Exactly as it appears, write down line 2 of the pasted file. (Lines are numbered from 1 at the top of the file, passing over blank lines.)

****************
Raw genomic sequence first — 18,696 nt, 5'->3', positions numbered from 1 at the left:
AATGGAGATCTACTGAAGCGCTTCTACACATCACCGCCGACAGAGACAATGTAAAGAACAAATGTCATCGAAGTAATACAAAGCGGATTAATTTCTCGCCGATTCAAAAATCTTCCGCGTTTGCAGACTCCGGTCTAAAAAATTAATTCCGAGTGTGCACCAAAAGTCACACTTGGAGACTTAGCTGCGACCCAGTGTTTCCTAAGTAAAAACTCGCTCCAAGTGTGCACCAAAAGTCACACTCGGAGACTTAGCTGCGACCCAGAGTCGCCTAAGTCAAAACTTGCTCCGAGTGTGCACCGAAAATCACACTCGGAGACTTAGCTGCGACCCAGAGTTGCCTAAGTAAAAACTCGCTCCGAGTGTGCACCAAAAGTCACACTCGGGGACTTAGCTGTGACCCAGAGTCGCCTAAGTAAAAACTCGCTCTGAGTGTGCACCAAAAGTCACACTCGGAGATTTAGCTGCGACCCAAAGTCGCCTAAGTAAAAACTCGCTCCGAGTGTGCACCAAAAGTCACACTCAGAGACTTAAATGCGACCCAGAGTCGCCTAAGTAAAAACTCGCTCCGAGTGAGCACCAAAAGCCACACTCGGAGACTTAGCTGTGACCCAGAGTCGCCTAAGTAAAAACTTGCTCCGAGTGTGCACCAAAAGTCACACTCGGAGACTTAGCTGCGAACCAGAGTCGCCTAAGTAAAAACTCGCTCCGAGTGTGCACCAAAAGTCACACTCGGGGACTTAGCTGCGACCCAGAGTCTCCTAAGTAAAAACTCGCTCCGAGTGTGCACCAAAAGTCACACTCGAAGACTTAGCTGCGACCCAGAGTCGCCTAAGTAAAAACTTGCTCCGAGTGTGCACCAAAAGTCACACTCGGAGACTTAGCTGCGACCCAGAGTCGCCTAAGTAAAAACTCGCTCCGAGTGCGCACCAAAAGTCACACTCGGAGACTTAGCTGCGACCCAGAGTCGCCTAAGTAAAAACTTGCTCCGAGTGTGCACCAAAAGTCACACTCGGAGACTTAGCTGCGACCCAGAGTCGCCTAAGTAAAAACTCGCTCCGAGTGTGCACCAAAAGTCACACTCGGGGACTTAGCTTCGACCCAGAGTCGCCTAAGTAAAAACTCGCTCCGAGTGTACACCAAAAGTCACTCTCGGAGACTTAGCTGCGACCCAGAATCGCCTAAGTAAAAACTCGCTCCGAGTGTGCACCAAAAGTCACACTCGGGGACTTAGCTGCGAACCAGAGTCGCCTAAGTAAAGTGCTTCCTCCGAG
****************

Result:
AATGGAGATCTACTGAAGCGCTTCTACACATCACCGCCGACAGAGACAATGTAAAGAACAAATGTCATCGAAGTAATACAAAGCGGATTAATTTCTCGCCGATTCAAAAATCTTCCGCGTTTGCAGACTCCGGTCTAAAAAATTAATTCCGAGTGTGCACCAAAAGTCACACTTGGAGACTTAGCTGCGACCCAGTGTTTCCTAAGTAAAAACTCGCTCCAAGTGTGCACCAAAAGTCACACTCGGAGACTTAGCTGCGACCCAGAGTCGCCTAAGTCAAAACTTGCTCCGAGTGTGCACCGAAAATCACACTCGGAGACTTAGCTGCGACCCAGAGTTGCCTAAGTAAAAACTCGCTCCGAGTGTGCACCAAAAGTCACACTCGGGGACTTAGCTGTGACCCAGAGTCGCCTAAGTAAAAACTCGCTCTGAGTGTGCACCAAAAGTCACACTCGGAGATTTAGCTGCGACCCAAAGTCGCCTAAGTAAAAACTCGCTCCGAGTGTGCACCAAAAGTCACACTCAGAGACTTAAATGCGACCCAGAGTCGCCTAAGTAAAAACTCGCTCCGAGTGAGCACCAAAAGCCACACTCGGAGACTTAGCTGTGACCCAGAGTCGCCTAAGTAAAAACTTGCTCCGAGTGTGCACCAAAAGTCACACTCGGAGACTTAGCTGCGAACCAGAGTCGCCTAAGTAAAAACTCGCTCCGAGTGTGCACCAAAAGTCACACTCGGGGACTTAGCTGCGACCCAGAGTCTCCTAAGTAAAAACTCGCTCCGAGTGTGCACCAAAAGTCACACTCGAAGACTTAGCTGCGACCCAGAGTCGCCTAAGTAAAAACTTGCTCCGAGTGTGCACCAAAAGTCACACTCGGAGACTTAGCTGCGACCCAGAGTCGCCTAAGTAAAAACTCGCTCCGAGTGCGCACCAAAAGTCACACTCGGAGACTTAGCTGCGACCCAGAGTCGCCTAAGTAAAAACTTGCTCCGAGTGTGCACCAAAAGTCACACTCGGAGACTTAGCTGCGACCCAGAGTCGCCTAAGTAAAAACTCGCTCCGAGTGTGCACCAAAAGTCACACTCGGGGACTTAGCTTCGACCCAGAGTCGCCTAAGTAAAAACTCGCTCCGAGTGTACACCAAAAGTCACTCTCGGAGACTTAGCTGCGACCCAGAATCGCCTAAGTAAAAACTCGCTCCGAGTGTGCACCAAAAGTCACACTCGGGGACTTAGCTGCGAACCAGAGTCGCCTAAGTAAAGTGCTTCCTCCGAG